Attractions in Bangkok
The Grand Palace
The humdinger of all Bangkok sites, the Grand Palace was once the residence of the royal family and is still used today for ceremonial occasions. Sprawling languidly over 94.5 hectares, the grounds house more than 100 buildings. Included are throne halls, a residence hall, and the Temple of the Emerald Buddha (known as Wat Phra Kaew and a site unto itself).
The various sites have different opening hours and admission fees. Wat Phra Kaew, for example, is open daily from 8:30am to 3:30pm, unless there’s a special ceremony going on. It’ll cost foreigners 350 baht, but the ticket includes admittance to Vimanmek Royal Mansion, Anantasamahkhom Throne Hall, and Sanam Chandra Palace (in Nakhon Pathom Province).
This former palace of the second king was built at the same time as the Grand Palace. It became a museum during Rama V’s reign in 1874, and is now considered one of the biggest museums in the world. Wings and exhibits include the Thai History Gallery, the Archeological and Art History Collection, and the Decorative Arts and Ethnological Collection. In these you’ll find handicrafts, prehistoric objects, King Taskin’s throne, and, in the Buddhaisawan Chapel, one of the country’s most revered Buddha images.
Besides a museum, the grounds also house Thammasat University, Bangkok Fine Arts College, Bangkok Dramatic Arts College, and the National Theatre.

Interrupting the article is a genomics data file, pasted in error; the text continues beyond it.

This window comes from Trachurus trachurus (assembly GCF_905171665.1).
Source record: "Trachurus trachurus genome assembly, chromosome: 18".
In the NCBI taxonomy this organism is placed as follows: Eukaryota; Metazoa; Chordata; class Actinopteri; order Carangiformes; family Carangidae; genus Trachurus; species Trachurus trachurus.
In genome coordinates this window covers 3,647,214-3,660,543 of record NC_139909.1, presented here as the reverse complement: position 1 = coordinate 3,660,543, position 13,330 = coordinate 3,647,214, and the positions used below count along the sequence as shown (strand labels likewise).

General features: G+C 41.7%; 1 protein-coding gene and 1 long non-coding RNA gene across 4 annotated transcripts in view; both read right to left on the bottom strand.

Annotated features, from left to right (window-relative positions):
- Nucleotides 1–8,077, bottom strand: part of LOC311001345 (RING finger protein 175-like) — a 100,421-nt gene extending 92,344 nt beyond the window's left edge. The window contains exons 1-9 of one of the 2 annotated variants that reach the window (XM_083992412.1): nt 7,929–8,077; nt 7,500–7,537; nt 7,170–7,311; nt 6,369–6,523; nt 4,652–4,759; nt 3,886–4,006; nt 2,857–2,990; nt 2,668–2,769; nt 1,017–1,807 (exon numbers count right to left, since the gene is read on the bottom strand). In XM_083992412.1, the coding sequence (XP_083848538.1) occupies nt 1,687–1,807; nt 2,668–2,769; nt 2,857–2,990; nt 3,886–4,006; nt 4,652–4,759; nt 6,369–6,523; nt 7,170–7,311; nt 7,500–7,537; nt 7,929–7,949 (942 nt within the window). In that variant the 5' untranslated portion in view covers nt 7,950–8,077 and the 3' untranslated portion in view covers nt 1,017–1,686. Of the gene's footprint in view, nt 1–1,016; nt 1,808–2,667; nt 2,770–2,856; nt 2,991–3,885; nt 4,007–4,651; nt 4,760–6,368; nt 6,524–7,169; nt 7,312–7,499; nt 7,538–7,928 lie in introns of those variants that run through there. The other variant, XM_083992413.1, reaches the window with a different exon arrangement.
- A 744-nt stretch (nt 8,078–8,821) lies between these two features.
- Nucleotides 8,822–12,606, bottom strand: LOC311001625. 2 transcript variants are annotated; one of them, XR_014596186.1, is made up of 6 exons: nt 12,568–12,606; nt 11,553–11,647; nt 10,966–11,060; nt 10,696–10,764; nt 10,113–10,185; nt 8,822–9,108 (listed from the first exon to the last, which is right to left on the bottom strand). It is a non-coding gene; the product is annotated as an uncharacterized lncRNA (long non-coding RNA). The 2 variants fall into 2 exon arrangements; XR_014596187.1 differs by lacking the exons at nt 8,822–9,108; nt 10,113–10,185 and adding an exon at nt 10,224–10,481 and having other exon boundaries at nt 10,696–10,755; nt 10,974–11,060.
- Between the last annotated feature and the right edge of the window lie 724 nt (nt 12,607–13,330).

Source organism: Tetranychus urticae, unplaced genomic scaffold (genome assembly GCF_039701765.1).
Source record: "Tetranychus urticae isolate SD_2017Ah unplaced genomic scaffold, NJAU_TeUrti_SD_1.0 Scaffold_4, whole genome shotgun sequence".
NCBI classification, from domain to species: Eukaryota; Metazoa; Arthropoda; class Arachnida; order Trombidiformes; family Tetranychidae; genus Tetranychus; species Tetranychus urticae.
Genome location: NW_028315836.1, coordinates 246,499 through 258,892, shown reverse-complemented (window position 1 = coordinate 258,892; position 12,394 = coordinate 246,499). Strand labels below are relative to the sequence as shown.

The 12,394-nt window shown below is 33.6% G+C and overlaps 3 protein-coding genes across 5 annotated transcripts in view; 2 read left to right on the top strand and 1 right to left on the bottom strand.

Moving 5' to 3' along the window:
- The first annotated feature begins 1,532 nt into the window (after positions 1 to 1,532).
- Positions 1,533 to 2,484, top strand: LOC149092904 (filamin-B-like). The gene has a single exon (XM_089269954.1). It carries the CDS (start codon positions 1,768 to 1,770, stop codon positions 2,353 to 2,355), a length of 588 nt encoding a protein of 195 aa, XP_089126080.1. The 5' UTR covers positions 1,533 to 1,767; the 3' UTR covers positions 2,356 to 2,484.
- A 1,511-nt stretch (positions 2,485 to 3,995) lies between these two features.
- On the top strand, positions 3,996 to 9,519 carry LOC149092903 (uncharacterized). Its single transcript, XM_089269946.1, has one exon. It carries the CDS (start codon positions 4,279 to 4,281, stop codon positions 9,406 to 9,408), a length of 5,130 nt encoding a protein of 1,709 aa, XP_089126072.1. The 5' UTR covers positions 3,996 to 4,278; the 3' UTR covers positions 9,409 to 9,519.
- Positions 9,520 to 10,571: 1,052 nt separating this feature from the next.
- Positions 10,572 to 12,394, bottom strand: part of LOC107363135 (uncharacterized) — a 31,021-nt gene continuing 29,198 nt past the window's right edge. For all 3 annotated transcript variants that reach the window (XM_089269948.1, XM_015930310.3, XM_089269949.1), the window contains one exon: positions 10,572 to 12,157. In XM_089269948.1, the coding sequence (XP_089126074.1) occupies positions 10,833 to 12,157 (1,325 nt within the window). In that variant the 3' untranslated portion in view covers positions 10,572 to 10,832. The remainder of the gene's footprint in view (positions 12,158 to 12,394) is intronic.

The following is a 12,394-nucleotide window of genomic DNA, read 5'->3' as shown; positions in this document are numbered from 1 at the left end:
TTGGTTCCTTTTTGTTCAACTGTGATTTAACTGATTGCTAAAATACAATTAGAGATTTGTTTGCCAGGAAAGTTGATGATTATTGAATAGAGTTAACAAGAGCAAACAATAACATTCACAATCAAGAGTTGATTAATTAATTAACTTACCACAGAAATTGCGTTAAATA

The museum is open Wednesday through Sunday from 9am-4pm; the entrance fee is 50 baht. Guided tours are held every Wednesday and Thursday at 9:30am.
Bangkok’s biggest park is a pleasant urban oasis, especially at sunrise and sunset. During these quieter hours you’ll find Thais practicing Tai Chi or following along to jazzy aerobics.
The park was originally handed over by King Rama VI, who gifted the land to Bangkok residents. It’s open daily from 5am to 7pm; admission is free.
Quite possibly the biggest market in the world, Chatuchak has pretty much everything – and we mean everything – for sale. Located at the Mo Chit Skytrain station, Chatuchak requires most of a day navigate. Don’t forget to drink plenty of water and make sure you eat – the environment is at times overstimulating and hot. The earlier you go, the fewer people and the lower the temperatures.
Chatuchak is open on Saturday and Sunday from 9am to 6pm; admission is free.
[Photo credit: Greg Knapp, Flickr]